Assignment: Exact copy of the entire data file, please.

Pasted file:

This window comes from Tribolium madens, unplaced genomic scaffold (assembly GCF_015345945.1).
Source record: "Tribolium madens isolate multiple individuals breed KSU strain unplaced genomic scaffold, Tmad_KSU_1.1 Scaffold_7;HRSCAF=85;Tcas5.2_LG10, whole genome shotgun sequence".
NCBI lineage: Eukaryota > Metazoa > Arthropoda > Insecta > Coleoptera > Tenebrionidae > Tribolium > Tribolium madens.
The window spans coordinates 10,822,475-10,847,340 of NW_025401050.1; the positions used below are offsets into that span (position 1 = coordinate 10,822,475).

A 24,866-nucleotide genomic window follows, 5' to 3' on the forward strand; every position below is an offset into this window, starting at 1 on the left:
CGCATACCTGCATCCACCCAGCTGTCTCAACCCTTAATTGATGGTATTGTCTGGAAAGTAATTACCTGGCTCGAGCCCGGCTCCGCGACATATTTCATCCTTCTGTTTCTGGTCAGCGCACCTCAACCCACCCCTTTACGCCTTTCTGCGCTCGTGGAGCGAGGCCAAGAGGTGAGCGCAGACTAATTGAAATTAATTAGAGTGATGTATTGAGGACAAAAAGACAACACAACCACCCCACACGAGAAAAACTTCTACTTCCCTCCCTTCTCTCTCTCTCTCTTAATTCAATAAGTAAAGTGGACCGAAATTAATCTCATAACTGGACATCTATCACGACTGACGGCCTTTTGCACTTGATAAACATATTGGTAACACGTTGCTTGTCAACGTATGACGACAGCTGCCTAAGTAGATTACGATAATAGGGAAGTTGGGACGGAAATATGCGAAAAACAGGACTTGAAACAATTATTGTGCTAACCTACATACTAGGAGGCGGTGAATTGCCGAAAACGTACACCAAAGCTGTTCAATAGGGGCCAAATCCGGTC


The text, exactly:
This window comes from Tribolium madens, unplaced genomic scaffold (assembly GCF_015345945.1).
Source record: "Tribolium madens isolate multiple individuals breed KSU strain unplaced genomic scaffold, Tmad_KSU_1.1 Scaffold_7;HRSCAF=85;Tcas5.2_LG10, whole genome shotgun sequence".
NCBI lineage: Eukaryota > Metazoa > Arthropoda > Insecta > Coleoptera > Tenebrionidae > Tribolium > Tribolium madens.
The window spans coordinates 10,822,475-10,847,340 of NW_025401050.1; the positions used below are offsets into that span (position 1 = coordinate 10,822,475).

A 24,866-nucleotide genomic window follows, 5' to 3' on the forward strand; every position below is an offset into this window, starting at 1 on the left:
CGCATACCTGCATCCACCCAGCTGTCTCAACCCTTAATTGATGGTATTGTCTGGAAAGTAATTACCTGGCTCGAGCCCGGCTCCGCGACATATTTCATCCTTCTGTTTCTGGTCAGCGCACCTCAACCCACCCCTTTACGCCTTTCTGCGCTCGTGGAGCGAGGCCAAGAGGTGAGCGCAGACTAATTGAAATTAATTAGAGTGATGTATTGAGGACAAAAAGACAACACAACCACCCCACACGAGAAAAACTTCTACTTCCCTCCCTTCTCTCTCTCTCTCTTAATTCAATAAGTAAAGTGGACCGAAATTAATCTCATAACTGGACATCTATCACGACTGACGGCCTTTTGCACTTGATAAACATATTGGTAACACGTTGCTTGTCAACGTATGACGACAGCTGCCTAAGTAGATTACGATAATAGGGAAGTTGGGACGGAAATATGCGAAAAACAGGACTTGAAACAATTATTGTGCTAACCTACATACTAGGAGGCGGTGAATTGCCGAAAACGTACACCAAAGCTGTTCAATAGGGGCCAAATCCGGTC